I never really cared about the PhD as a diploma – I’ve written on that, too. I’m already a doctor. To be honest, having more than one doctorate can be a little embarrassing, as if one terminal degree isn’t precious enough. Getting a PhD was always about learning new skills, and new ways of thinking. It was about having experiences. It was always about the work.
As much as I love to work, I have a complex relationship with employment. A paid job plays a significant role in my assessment of self worth and yet I voluntarily left a thriving surgical practice. I got a PhD in educational research because I love it, but I don’t have the personal mobility required of career academics. I just don’t. Finally, I am simultaneously under- and overqualified for most jobs (Don’t get it? Read Tod Massa’s very direct advice on applying for a job; the algorithms he describes prevents anyone from seeing my application for most positions, even the entry-level ones). In short, employment is an essential but tricky thing for me.
After my contract disappeared, the post-PhD letdown that I had worked so hard to prevent rolled in so quickly and completely that there were days when I didn’t even remember how I got to the office. I was just there. The grief was so thick it I couldn’t see through to the other side.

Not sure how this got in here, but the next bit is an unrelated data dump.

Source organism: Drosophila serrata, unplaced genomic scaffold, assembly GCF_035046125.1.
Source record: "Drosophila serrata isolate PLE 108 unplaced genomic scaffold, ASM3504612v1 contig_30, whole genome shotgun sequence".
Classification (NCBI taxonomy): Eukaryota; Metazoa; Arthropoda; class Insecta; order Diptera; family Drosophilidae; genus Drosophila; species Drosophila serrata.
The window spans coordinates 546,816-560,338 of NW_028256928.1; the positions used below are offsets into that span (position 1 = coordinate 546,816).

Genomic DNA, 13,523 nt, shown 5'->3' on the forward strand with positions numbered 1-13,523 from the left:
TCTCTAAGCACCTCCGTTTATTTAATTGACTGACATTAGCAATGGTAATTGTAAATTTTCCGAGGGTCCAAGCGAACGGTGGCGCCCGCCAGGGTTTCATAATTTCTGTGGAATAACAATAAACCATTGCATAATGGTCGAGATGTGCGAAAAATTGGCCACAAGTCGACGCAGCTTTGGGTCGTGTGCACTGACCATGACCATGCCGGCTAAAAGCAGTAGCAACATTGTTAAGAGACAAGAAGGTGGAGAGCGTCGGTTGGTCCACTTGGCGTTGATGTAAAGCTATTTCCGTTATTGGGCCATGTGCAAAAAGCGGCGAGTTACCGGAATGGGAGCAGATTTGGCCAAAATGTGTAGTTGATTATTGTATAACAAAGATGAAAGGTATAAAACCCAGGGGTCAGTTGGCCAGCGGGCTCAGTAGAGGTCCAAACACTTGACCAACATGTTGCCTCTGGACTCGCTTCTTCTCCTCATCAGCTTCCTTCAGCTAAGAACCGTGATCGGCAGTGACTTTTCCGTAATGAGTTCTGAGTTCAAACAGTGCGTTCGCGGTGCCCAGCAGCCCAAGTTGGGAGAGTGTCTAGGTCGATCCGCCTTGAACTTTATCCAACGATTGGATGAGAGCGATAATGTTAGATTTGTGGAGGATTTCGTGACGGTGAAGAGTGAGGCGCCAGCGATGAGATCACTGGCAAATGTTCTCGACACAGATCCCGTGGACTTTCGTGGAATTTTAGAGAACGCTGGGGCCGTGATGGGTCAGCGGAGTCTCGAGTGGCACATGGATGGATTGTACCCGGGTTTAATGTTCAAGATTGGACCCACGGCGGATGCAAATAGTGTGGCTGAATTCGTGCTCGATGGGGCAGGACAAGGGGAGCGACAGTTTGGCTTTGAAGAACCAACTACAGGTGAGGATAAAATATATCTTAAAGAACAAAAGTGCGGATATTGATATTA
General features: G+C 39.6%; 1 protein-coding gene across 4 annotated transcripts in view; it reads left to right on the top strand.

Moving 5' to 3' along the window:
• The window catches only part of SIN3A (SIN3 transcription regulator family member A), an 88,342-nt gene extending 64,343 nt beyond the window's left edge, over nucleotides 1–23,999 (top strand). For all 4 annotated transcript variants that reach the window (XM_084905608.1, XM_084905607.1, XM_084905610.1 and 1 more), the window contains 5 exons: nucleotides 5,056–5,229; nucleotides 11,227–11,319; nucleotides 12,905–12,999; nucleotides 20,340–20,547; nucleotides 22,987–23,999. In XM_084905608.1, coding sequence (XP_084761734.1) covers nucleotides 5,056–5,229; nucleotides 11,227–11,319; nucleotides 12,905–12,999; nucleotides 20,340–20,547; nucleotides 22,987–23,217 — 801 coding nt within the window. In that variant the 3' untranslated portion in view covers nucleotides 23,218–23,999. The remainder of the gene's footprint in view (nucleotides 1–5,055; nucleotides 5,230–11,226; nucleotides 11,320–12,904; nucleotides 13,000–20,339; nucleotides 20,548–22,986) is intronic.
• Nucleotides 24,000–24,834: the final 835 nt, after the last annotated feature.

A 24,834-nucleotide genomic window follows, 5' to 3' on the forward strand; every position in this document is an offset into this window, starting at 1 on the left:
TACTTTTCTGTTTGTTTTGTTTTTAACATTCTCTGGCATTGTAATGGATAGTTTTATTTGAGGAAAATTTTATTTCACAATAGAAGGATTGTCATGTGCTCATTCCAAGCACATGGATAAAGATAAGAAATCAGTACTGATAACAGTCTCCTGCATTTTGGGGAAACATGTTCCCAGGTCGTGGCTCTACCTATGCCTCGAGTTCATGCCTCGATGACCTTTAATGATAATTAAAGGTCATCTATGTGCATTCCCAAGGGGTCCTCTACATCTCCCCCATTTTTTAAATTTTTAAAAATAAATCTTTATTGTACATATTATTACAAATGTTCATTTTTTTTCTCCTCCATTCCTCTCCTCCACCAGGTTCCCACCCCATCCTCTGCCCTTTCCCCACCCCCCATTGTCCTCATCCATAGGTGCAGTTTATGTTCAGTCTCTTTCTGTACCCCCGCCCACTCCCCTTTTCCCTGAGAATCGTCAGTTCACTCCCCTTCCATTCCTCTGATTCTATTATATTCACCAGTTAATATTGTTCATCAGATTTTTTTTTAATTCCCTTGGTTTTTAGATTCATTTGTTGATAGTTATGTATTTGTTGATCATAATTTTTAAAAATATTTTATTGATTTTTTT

Friends. Friends were essential. There were people everywhere offering support, hugs, and advice. There were people who were patient, who politely ignored when I cried through a video conference meeting and in the elevator and on the bus (yes, that happened once…twice). There was an advisor who spent more time looking for jobs for me than I did for myself – because I just couldn’t and I guess he knew that. There were people who found me work paid and unpaid. They called me up with what they had.
Experience. Previous experience was important too. While there were days that I could not see where I was or where I was going, I could see my past well enough. I’d gone through an even more difficult transition after I left medicine. Therefore, even in my darkest moments in this post-PhD slump (and there were some very very dark moments), I knew that it would pass and everything would be ok as long as I kept moving.
My professional life went on. I traveled. I presented. I keynoted. I met. I wrote. I collaborated. I created. I networked. The three month period following the day my contract was rescinded was one of the richest, most exciting, most productive times of my (admittedly short but still…) academic career. I was numb for a lot of it, but I kept going because I knew that if I could pull it off, I would enjoy looking back on it later.
Change is hard, particularly when it is unwanted or unexpected. It took a while, but things are looking better. I’m busy with all sorts of interesting work. I have ideas for a new blog series, to be unveiled next week if all goes well. I’m learning new things. I love my family and my friends. I’m happy. Furthermore, I can look back on this past spring and say “Damn girl, look at what you DID!” And it was good. It is good. I don’t have any real complaints and absolutely no regrets. What’s not to love about all of that?